Branding the USA

Americans it is fair to say are brand conscious. Many of us not only know the name of consumer products but we also likely know what the logo looks like, i.e. those golden arches of McDonald’s or the “swoosh” of Nike. Branding becomes important to a company as it is a symbol of a reputation built up over the years. Brands connote excellence, reliability, innovation, creativity and of course market share. Corporations pay a great deal of attention to brand and branding as it is one critical key to profits and growth.

Although we often don’t think of governments and countries having a brand, the concept of a national brand does apply just as it does in the corporate sector. Our brand has in the past been based in freedom, equality, opportunity, tolerance, justice, power and wealth. Now a nation like the United States can’t maintain all aspects of its brand since circumstances change, priorities are reconfigured and most importantly democratic politics can remake a brand.

The United States is currently going through a re-branding process and it is not a pretty sight.President Trump with his 3 am tweets, his choice of advisors and cabinet members, his controversial policies, and his determination to change the rules of politics has changed the American brand, and not for the better.

There is a mountain of evidence that those outside the United States think differently about our brand or at least are confused about what we stand for as a nation. Long time allies are deeply concerned over whether we are a dependable friend, tourists are thinking twice about whether to vacation here, multinational companies are worried about the future of trade and investment, and those new to our country, legal and illegal, are fearful for their futures, if not their lives. It was probably a prank, but the Statue of Liberty went dark for awhile the other day- a symbol of our brand without the promises associated with that beautiful torch.

As any marketing executive will tell you, once you change your brand or worse yet once your brand takes a hit, market share is in trouble. Customers loose confidence; they wonder whether the product of the past is the same today. Branding changes become especially dangerous if the new brand presents a negative image and tells the buyer that all is not well.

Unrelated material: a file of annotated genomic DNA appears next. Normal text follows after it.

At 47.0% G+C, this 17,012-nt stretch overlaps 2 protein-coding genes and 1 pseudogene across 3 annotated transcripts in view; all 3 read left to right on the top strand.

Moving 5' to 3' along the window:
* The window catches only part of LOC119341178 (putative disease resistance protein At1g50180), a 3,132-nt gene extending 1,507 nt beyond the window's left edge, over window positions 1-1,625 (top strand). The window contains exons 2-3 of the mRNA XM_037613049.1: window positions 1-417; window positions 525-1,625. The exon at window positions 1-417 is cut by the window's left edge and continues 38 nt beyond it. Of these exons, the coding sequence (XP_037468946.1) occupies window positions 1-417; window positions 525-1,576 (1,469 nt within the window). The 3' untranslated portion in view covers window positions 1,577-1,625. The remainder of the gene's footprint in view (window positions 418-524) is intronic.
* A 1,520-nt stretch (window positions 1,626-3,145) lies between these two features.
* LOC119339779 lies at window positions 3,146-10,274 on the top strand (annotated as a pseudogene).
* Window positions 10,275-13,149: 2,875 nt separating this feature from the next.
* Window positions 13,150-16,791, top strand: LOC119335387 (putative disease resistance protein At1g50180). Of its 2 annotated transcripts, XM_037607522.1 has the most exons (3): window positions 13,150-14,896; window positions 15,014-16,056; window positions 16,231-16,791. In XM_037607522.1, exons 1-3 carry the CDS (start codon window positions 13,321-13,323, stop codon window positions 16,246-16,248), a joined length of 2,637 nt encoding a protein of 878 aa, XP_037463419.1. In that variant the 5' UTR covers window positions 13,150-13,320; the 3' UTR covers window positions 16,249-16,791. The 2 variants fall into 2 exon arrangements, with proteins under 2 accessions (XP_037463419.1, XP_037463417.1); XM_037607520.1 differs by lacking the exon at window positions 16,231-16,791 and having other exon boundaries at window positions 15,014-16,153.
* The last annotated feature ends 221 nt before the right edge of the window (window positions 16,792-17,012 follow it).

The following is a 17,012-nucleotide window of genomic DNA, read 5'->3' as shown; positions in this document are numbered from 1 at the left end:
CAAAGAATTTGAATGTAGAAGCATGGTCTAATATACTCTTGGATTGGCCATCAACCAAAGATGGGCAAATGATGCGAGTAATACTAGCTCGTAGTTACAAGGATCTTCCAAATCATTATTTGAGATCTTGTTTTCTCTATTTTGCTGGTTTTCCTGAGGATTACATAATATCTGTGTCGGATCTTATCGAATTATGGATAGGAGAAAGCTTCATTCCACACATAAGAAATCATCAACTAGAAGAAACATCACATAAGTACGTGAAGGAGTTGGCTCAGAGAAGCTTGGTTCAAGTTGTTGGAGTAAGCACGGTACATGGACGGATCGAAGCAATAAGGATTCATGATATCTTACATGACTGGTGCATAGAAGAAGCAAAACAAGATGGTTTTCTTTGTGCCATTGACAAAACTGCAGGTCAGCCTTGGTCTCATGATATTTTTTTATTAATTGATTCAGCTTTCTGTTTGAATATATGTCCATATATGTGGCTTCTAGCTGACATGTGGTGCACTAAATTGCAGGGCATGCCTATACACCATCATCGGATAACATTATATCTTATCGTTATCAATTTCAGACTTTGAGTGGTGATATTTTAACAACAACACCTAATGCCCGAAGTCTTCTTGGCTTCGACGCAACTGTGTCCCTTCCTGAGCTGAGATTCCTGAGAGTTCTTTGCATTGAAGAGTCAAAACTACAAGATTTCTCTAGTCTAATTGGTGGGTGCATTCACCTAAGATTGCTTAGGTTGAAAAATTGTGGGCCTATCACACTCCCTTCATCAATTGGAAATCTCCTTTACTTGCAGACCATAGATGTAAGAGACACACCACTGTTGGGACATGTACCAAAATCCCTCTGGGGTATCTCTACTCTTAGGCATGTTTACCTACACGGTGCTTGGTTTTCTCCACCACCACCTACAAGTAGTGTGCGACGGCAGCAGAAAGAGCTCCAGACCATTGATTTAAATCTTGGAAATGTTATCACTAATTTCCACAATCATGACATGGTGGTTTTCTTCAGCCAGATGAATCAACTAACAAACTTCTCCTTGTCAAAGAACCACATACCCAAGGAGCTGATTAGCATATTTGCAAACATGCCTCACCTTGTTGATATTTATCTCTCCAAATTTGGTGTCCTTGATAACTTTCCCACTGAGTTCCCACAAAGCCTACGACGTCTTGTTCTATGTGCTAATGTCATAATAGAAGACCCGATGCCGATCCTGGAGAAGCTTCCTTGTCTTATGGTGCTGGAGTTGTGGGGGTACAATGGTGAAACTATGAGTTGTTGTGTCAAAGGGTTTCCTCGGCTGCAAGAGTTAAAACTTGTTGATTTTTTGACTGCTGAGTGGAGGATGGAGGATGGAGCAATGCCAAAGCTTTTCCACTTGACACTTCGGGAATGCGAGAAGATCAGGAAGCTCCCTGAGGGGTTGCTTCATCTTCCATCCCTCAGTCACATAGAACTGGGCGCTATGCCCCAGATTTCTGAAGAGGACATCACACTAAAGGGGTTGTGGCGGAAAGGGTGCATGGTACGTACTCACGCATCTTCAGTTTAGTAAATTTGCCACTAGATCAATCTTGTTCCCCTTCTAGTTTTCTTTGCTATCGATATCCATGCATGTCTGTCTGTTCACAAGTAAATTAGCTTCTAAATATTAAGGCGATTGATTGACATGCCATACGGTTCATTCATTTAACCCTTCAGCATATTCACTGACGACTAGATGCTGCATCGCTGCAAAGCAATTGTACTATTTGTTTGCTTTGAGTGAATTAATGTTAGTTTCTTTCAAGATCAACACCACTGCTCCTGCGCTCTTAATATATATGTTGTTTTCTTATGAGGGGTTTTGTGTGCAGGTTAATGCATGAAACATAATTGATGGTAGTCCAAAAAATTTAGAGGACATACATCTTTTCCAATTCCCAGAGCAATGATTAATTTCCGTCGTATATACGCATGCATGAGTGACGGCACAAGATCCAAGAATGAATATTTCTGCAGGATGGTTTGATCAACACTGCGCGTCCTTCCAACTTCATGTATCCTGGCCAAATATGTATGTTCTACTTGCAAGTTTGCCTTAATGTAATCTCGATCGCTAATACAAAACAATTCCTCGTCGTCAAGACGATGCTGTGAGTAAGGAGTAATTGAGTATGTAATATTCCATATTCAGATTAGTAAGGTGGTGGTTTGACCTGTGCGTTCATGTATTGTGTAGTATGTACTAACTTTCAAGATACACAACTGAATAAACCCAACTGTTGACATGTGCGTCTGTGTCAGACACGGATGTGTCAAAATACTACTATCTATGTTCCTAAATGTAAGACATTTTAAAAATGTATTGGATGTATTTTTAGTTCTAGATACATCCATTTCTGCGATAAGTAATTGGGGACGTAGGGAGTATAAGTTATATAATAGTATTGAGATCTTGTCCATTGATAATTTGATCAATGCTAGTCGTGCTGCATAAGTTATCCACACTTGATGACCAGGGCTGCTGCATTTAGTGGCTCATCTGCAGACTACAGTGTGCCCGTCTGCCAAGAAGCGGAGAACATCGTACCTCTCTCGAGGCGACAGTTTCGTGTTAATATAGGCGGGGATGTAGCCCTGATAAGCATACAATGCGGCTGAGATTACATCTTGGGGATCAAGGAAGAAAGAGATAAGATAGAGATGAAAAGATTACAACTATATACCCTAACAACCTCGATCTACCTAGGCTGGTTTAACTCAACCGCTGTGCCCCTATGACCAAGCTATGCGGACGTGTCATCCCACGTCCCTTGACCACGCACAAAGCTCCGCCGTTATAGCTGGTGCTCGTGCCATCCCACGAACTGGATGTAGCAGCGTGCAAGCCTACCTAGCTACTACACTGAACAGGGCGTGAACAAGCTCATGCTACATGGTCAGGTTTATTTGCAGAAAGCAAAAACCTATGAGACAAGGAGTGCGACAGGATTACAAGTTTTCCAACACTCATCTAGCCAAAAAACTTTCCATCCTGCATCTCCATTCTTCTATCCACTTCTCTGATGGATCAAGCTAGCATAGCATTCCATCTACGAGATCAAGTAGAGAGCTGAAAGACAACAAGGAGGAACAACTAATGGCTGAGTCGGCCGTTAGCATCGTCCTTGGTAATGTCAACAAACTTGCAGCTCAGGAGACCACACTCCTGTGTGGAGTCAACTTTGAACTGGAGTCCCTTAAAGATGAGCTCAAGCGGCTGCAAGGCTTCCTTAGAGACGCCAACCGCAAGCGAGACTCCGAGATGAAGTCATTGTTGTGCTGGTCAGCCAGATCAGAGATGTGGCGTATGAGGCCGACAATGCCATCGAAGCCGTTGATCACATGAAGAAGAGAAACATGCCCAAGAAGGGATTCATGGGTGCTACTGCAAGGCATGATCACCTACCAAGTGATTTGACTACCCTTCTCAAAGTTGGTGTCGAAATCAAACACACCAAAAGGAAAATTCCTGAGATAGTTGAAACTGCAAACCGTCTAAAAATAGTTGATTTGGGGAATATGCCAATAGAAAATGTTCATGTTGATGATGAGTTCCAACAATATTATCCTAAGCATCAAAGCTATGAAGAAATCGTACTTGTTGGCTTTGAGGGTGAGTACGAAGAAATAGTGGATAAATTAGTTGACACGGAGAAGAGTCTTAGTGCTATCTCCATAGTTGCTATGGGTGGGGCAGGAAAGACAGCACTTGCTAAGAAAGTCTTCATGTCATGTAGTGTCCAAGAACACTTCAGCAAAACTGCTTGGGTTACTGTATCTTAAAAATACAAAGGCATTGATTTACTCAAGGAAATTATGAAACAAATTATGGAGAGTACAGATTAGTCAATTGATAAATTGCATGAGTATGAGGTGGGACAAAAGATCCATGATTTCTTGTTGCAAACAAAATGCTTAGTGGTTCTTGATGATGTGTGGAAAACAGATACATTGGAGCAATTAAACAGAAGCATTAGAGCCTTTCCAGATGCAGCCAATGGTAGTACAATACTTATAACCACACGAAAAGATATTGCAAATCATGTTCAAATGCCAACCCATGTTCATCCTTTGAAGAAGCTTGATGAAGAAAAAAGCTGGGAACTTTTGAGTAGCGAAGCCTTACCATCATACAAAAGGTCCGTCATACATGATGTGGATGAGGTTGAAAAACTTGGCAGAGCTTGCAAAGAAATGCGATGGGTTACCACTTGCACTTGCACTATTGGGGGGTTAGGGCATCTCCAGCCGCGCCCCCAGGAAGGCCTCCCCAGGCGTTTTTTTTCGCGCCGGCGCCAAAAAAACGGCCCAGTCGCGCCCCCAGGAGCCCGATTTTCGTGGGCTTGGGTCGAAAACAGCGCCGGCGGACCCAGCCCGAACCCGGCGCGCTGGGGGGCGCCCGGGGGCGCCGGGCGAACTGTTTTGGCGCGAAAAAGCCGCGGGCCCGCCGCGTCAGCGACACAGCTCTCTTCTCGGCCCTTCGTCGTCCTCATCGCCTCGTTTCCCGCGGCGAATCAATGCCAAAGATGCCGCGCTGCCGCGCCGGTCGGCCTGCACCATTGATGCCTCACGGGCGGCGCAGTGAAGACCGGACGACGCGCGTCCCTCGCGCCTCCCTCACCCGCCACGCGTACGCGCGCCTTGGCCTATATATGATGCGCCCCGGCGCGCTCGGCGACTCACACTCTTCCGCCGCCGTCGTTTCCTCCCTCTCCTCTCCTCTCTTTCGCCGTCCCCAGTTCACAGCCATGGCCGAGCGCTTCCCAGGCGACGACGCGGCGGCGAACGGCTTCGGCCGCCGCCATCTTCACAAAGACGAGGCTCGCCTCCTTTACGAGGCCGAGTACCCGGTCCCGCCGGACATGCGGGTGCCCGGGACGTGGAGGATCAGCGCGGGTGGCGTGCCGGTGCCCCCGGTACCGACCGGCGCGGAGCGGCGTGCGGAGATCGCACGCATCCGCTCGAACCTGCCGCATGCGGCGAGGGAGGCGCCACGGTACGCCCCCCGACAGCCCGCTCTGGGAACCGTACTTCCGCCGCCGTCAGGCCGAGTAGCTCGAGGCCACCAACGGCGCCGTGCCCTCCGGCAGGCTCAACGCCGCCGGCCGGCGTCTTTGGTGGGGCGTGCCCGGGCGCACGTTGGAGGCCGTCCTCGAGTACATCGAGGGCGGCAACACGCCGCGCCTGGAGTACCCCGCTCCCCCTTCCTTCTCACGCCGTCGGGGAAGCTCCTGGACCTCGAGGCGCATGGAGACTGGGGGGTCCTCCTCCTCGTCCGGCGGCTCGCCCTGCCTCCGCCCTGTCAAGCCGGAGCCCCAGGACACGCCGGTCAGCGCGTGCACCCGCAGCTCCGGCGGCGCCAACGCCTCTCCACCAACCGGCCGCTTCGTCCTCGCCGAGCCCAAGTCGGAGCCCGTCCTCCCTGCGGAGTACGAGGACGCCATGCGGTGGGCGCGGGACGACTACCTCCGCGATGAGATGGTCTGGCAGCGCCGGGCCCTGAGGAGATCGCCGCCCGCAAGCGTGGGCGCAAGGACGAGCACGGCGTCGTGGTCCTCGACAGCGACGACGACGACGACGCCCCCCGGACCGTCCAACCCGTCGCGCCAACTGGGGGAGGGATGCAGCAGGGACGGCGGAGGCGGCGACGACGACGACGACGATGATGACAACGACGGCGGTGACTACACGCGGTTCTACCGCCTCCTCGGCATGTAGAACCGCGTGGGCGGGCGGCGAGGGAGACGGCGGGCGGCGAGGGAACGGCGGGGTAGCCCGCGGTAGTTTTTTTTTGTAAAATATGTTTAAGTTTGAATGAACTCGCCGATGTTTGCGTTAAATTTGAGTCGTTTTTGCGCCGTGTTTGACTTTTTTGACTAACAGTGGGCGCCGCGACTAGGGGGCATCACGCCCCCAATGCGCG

President Trump and his minions can be criticized on a number of miscues, false starts and simply stupid policies. But what is most bothersome to me is that they have sullied the American brand and in the process remade this United States into a less attractive country with a less attractive set of values and principles.

Getting back to the old brand of the United States will be difficult and will take a long period of time. Confidence has to be restored, old values and principles have to be re-introduced into the body politics, Lady Liberty’s torch has to shine bright again. Remember when Coca-Cola changed its soda recipe and introduced the New Coke? To say the least it was a disaster. We are going the way of Coca-Cola with a dangerous branding process. Hopefully wiser heads will push the President back to the old United States of America, the country that actually stood for something rather than using the brand to make a buck.

 

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One Response to Branding the USA

  1. Ayodele Odeogbola says:

    My favourite Prof, there is no doubt that this is a true reflection of our perception as people who have witnessed great and synchronous tides of United States as a nation that could be referred to as the template of a country of prosperity, freedom, love and hope.

    But sadly today, the whole experience about US is that the choice we make today determines our stands as human being. This is definitely a hard and destructive decision Americans and the whole world would have to live with till further political shift.

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